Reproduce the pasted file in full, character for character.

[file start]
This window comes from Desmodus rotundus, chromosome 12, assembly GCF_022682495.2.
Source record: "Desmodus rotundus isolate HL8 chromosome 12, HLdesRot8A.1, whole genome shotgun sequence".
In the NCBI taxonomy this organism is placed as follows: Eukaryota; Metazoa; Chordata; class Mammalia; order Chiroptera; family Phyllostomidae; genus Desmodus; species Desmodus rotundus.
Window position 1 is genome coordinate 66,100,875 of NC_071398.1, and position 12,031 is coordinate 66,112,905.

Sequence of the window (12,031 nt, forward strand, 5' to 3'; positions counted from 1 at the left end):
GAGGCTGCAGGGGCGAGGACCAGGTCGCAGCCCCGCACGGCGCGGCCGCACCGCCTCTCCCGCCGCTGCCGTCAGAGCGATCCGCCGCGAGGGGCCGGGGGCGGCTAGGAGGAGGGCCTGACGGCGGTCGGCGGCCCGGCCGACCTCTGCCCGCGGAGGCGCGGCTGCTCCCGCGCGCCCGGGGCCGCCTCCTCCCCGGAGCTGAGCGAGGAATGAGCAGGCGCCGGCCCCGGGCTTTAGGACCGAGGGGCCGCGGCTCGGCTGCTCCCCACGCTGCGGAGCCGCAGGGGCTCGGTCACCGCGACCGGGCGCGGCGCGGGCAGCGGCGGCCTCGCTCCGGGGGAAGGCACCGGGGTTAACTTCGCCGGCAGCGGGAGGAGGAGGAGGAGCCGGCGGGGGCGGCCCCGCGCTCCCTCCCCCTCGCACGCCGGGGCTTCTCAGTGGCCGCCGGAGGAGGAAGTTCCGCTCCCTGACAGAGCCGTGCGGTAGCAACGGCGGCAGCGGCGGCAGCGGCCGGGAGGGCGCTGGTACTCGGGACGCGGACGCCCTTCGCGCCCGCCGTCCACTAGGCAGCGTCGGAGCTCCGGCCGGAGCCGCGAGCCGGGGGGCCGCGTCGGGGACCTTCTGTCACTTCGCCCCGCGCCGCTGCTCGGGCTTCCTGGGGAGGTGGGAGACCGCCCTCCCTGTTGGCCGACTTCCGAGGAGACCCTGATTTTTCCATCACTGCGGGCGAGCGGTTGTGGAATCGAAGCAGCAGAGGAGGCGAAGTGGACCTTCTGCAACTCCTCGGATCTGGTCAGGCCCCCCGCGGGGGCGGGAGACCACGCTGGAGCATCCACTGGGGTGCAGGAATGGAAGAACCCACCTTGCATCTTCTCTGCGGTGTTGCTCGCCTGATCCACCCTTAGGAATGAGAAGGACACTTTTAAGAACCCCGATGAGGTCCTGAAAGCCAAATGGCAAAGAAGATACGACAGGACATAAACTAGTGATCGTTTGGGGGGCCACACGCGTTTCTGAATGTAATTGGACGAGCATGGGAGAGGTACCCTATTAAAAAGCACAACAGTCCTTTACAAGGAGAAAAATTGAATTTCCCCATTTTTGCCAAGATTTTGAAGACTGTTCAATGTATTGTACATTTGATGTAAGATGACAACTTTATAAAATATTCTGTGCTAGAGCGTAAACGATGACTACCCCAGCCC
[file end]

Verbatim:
This window comes from Desmodus rotundus, chromosome 12, assembly GCF_022682495.2.
Source record: "Desmodus rotundus isolate HL8 chromosome 12, HLdesRot8A.1, whole genome shotgun sequence".
In the NCBI taxonomy this organism is placed as follows: Eukaryota; Metazoa; Chordata; class Mammalia; order Chiroptera; family Phyllostomidae; genus Desmodus; species Desmodus rotundus.
Window position 1 is genome coordinate 66,100,875 of NC_071398.1, and position 12,031 is coordinate 66,112,905.

Sequence of the window (12,031 nt, forward strand, 5' to 3'; positions counted from 1 at the left end):
GAGGCTGCAGGGGCGAGGACCAGGTCGCAGCCCCGCACGGCGCGGCCGCACCGCCTCTCCCGCCGCTGCCGTCAGAGCGATCCGCCGCGAGGGGCCGGGGGCGGCTAGGAGGAGGGCCTGACGGCGGTCGGCGGCCCGGCCGACCTCTGCCCGCGGAGGCGCGGCTGCTCCCGCGCGCCCGGGGCCGCCTCCTCCCCGGAGCTGAGCGAGGAATGAGCAGGCGCCGGCCCCGGGCTTTAGGACCGAGGGGCCGCGGCTCGGCTGCTCCCCACGCTGCGGAGCCGCAGGGGCTCGGTCACCGCGACCGGGCGCGGCGCGGGCAGCGGCGGCCTCGCTCCGGGGGAAGGCACCGGGGTTAACTTCGCCGGCAGCGGGAGGAGGAGGAGGAGCCGGCGGGGGCGGCCCCGCGCTCCCTCCCCCTCGCACGCCGGGGCTTCTCAGTGGCCGCCGGAGGAGGAAGTTCCGCTCCCTGACAGAGCCGTGCGGTAGCAACGGCGGCAGCGGCGGCAGCGGCCGGGAGGGCGCTGGTACTCGGGACGCGGACGCCCTTCGCGCCCGCCGTCCACTAGGCAGCGTCGGAGCTCCGGCCGGAGCCGCGAGCCGGGGGGCCGCGTCGGGGACCTTCTGTCACTTCGCCCCGCGCCGCTGCTCGGGCTTCCTGGGGAGGTGGGAGACCGCCCTCCCTGTTGGCCGACTTCCGAGGAGACCCTGATTTTTCCATCACTGCGGGCGAGCGGTTGTGGAATCGAAGCAGCAGAGGAGGCGAAGTGGACCTTCTGCAACTCCTCGGATCTGGTCAGGCCCCCCGCGGGGGCGGGAGACCACGCTGGAGCATCCACTGGGGTGCAGGAATGGAAGAACCCACCTTGCATCTTCTCTGCGGTGTTGCTCGCCTGATCCACCCTTAGGAATGAGAAGGACACTTTTAAGAACCCCGATGAGGTCCTGAAAGCCAAATGGCAAAGAAGATACGACAGGACATAAACTAGTGATCGTTTGGGGGGCCACACGCGTTTCTGAATGTAATTGGACGAGCATGGGAGAGGTACCCTATTAAAAAGCACAACAGTCCTTTACAAGGAGAAAAATTGAATTTCCCCATTTTTGCCAAGATTTTGAAGACTGTTCAATGTATTGTACATTTGATGTAAGATGACAACTTTATAAAATATTCTGTGCTAGAGCGTAAACGATGACTACCCCAGCCC